The three other supervisors have been more circumspect on the issue. A spokesman for Supervisor Ron Roberts said only that he has no plans to bring a sanctuary motion forward similar to that of Orange County. A spokeswoman for Supervisor Bill Horn did not respond to the inquiry.
Orange County's supervisors voted 3-0 earlier this week to join the federal lawsuit. That pushback came after the small 12,000-population city of Los Alamitos voted to adopt an ordinance that would opt-out of the sanctuary law. Yorba Linda, another Orange County city, said it would file an amicus brief in support of the Justice Department's lawsuit.
Additionally, Orange County's Sheriff Department opposed the sanctuary law when the Democrat-controlled state legislature was considering it last year. Late last week, the sheriff decided to publicly post all inmate release information to alert U.S. Immigration and Customs Enforcement officials of the release dates of illegal immigrants accused or convicted of crimes.
The San Diego Sheriff's Department has had a similar policy of posting online inmate release information, as well as arrest warrants and restraining orders, since 2017. The online posting has nothing to do with immigration status, but provides more transparency and efficiency, the department has said.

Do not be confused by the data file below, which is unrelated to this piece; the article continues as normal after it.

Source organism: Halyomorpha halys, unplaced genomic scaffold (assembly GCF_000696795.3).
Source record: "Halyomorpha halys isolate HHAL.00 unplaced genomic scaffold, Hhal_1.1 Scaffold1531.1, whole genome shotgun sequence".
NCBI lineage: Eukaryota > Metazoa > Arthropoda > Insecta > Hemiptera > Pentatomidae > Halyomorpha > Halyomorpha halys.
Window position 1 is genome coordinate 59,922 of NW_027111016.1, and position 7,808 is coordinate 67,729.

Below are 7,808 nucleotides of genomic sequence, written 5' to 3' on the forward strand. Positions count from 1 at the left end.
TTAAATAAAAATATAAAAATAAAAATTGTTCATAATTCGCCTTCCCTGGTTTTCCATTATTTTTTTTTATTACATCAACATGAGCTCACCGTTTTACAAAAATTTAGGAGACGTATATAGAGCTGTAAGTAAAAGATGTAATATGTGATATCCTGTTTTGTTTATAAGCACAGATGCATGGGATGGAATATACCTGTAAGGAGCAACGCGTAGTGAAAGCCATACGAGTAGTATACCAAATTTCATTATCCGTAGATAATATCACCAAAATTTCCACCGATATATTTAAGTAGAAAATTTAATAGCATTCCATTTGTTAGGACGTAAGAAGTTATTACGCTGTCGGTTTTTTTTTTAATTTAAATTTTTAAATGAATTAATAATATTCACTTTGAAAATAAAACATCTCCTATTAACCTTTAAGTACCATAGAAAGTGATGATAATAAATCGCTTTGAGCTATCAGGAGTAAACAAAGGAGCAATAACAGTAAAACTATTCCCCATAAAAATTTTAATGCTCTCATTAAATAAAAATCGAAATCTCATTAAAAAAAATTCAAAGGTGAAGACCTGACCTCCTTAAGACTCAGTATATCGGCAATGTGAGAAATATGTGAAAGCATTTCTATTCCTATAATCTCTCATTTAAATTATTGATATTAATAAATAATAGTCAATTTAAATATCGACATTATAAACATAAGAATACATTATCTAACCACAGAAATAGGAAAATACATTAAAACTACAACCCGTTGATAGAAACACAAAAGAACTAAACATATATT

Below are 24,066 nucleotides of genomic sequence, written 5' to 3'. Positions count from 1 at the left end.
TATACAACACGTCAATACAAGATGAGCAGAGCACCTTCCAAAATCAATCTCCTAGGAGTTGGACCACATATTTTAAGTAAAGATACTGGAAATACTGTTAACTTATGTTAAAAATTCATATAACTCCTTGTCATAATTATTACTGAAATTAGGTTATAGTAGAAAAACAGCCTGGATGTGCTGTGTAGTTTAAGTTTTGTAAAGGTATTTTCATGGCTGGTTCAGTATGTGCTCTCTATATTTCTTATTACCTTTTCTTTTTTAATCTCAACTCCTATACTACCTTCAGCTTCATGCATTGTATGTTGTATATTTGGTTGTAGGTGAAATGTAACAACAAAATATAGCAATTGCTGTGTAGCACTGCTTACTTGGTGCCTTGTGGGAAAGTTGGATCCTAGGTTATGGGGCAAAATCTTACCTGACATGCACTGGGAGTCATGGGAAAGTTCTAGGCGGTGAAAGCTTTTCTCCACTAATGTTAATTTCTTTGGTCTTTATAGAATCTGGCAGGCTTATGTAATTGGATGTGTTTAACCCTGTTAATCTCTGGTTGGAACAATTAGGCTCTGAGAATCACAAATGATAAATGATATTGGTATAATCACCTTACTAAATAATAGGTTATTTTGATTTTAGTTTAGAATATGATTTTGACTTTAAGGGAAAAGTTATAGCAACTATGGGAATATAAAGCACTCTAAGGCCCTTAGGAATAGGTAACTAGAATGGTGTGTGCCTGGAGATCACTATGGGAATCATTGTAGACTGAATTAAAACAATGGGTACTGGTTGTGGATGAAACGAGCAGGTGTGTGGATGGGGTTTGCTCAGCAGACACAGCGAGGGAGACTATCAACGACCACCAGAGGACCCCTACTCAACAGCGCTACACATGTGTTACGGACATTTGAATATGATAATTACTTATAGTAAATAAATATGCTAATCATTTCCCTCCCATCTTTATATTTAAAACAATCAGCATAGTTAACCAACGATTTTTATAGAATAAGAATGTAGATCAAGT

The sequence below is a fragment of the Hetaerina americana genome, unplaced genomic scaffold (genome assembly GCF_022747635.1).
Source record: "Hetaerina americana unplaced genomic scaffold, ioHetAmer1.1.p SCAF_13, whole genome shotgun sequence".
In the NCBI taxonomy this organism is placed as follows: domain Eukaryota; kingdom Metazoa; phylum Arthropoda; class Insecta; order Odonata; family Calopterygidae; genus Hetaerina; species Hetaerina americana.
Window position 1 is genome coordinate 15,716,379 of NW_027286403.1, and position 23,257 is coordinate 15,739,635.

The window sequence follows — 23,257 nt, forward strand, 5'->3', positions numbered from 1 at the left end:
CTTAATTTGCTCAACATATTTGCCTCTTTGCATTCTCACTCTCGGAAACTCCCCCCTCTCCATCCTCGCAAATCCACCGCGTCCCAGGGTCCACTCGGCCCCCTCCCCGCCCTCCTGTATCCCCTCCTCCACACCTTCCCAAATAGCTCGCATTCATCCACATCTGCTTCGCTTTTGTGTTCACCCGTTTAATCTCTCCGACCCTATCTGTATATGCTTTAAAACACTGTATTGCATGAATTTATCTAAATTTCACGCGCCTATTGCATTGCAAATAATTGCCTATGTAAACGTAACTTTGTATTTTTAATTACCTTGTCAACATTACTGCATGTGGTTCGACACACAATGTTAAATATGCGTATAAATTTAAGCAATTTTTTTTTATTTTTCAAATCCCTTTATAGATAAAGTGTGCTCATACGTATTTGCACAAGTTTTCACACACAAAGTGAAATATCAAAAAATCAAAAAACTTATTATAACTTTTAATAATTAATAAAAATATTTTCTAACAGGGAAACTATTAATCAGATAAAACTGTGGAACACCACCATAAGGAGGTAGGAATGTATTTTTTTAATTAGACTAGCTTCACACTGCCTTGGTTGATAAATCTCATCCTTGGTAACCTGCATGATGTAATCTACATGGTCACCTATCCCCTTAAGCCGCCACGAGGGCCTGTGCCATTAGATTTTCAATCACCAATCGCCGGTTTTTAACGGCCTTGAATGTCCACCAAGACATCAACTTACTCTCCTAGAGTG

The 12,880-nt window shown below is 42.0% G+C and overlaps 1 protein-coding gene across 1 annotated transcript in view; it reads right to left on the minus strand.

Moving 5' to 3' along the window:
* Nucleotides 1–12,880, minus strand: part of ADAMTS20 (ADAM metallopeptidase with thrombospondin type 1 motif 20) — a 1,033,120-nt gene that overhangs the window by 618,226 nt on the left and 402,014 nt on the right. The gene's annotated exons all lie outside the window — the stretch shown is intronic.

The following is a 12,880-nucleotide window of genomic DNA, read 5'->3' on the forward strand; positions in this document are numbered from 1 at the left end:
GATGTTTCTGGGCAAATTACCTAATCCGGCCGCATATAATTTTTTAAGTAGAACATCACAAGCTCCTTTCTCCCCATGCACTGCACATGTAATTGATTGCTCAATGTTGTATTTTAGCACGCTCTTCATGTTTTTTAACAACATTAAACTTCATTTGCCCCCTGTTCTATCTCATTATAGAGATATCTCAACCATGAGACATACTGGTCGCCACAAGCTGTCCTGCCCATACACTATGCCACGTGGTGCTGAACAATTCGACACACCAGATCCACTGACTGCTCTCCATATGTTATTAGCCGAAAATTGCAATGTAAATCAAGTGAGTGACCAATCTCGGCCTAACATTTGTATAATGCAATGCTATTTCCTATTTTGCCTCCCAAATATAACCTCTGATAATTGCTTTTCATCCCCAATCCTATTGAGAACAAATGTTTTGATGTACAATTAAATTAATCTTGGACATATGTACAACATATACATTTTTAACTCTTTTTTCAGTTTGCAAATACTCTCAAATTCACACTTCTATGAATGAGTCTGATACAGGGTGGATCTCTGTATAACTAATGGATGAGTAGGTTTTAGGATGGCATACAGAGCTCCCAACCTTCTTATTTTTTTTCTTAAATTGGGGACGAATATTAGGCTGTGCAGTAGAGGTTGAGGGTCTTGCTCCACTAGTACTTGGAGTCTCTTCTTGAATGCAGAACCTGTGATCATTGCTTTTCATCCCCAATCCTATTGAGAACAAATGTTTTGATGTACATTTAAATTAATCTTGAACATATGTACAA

The county, which shares a border with Mexico, is home to 3.3 million people, 33.5 percent of whom consider themselves Hispanic or Latino, according to the most recent census data.
The supervisors may be trying to follow the lead of San Diego Mayor Kevin Faulconer, a Republican who has walked a tight rope on the issue of immigration. Faulconer often boasts that he won his election with 40 percent of the Latino vote in a city where just 25 percent of voters are registered Republican by reaching out to Latino voters and not alienating them.
While Faulconer rails against Sacramento's Democrat-controlled legislature, on immigration issues he has emphasized the need to support legal immigration and for Californians of all political stripes to protect the legal status of so-called dreamers, children born in or brought to the United State early in their lives by their parents.
He has said that San Diego is not a "sanctuary city" and "never will be," but also has stressed the importance of city police not serving as immigration agents and inquiring about immigrants legal status so officers can maintain a good relationship with immigrants who could be witnesses or victims of crimes.
Unlike Orange County, a conservative enclave with a three-percent GOP edge in voting registrations, San Diego County is more divided by community and city.
The heavily Hispanic city of Chula Vista, located near the San Diego border with Mexico, in September voted to support the state's sanctuary laws.
Before the sanctuary state debate came up last year, several cities in San Diego County, including Lemon Grove, Encinitas, and Solana Beach, voted to declare themselves "welcoming cities," a designation that has little practical effect but was intended to make arriving immigrants, regardless of legal status, feel welcomed and help them integrate into the communities.
The mayor for the border city of Imperial Beach declared it a "welcoming city" in 2016, but the city revoked the designation after a public outcry.